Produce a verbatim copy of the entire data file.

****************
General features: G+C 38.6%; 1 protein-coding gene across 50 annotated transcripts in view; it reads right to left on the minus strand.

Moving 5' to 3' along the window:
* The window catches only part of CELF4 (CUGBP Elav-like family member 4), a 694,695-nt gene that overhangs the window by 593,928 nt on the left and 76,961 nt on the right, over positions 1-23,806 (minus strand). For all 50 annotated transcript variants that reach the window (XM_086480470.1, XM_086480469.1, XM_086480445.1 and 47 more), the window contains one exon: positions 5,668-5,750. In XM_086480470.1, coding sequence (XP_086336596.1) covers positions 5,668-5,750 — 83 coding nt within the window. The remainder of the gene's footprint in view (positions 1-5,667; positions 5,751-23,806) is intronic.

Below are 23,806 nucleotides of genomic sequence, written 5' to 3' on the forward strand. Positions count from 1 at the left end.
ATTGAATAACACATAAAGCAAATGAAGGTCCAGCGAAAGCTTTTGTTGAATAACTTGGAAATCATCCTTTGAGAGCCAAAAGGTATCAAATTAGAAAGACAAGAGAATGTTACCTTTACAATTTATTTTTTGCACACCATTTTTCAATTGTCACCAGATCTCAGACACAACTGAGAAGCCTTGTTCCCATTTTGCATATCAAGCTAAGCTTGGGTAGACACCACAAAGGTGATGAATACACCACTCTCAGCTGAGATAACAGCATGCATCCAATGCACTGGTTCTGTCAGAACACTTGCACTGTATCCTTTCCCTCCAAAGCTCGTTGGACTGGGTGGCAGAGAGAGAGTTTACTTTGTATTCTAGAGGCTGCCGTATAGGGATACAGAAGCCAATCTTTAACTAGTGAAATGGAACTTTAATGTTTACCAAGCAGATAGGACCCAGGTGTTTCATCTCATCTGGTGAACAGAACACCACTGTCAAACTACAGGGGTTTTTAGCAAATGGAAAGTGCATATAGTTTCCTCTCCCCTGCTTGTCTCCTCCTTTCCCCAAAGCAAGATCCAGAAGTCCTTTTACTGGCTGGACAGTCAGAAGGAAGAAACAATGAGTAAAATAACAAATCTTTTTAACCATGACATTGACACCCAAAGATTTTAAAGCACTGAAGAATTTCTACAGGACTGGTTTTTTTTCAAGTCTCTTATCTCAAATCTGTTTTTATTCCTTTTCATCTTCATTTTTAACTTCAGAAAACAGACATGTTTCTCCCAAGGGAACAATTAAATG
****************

General features: G+C 38.6%; 1 protein-coding gene across 50 annotated transcripts in view; it reads right to left on the minus strand.

Moving 5' to 3' along the window:
* The window catches only part of CELF4 (CUGBP Elav-like family member 4), a 694,695-nt gene that overhangs the window by 593,928 nt on the left and 76,961 nt on the right, over positions 1-23,806 (minus strand). For all 50 annotated transcript variants that reach the window (XM_086480470.1, XM_086480469.1, XM_086480445.1 and 47 more), the window contains one exon: positions 5,668-5,750. In XM_086480470.1, coding sequence (XP_086336596.1) covers positions 5,668-5,750 — 83 coding nt within the window. The remainder of the gene's footprint in view (positions 1-5,667; positions 5,751-23,806) is intronic.

Below are 23,806 nucleotides of genomic sequence, written 5' to 3' on the forward strand. Positions count from 1 at the left end.
ATTGAATAACACATAAAGCAAATGAAGGTCCAGCGAAAGCTTTTGTTGAATAACTTGGAAATCATCCTTTGAGAGCCAAAAGGTATCAAATTAGAAAGACAAGAGAATGTTACCTTTACAATTTATTTTTTGCACACCATTTTTCAATTGTCACCAGATCTCAGACACAACTGAGAAGCCTTGTTCCCATTTTGCATATCAAGCTAAGCTTGGGTAGACACCACAAAGGTGATGAATACACCACTCTCAGCTGAGATAACAGCATGCATCCAATGCACTGGTTCTGTCAGAACACTTGCACTGTATCCTTTCCCTCCAAAGCTCGTTGGACTGGGTGGCAGAGAGAGAGTTTACTTTGTATTCTAGAGGCTGCCGTATAGGGATACAGAAGCCAATCTTTAACTAGTGAAATGGAACTTTAATGTTTACCAAGCAGATAGGACCCAGGTGTTTCATCTCATCTGGTGAACAGAACACCACTGTCAAACTACAGGGGTTTTTAGCAAATGGAAAGTGCATATAGTTTCCTCTCCCCTGCTTGTCTCCTCCTTTCCCCAAAGCAAGATCCAGAAGTCCTTTTACTGGCTGGACAGTCAGAAGGAAGAAACAATGAGTAAAATAACAAATCTTTTTAACCATGACATTGACACCCAAAGATTTTAAAGCACTGAAGAATTTCTACAGGACTGGTTTTTTTTCAAGTCTCTTATCTCAAATCTGTTTTTATTCCTTTTCATCTTCATTTTTAACTTCAGAAAACAGACATGTTTCTCCCAAGGGAACAATTAAATG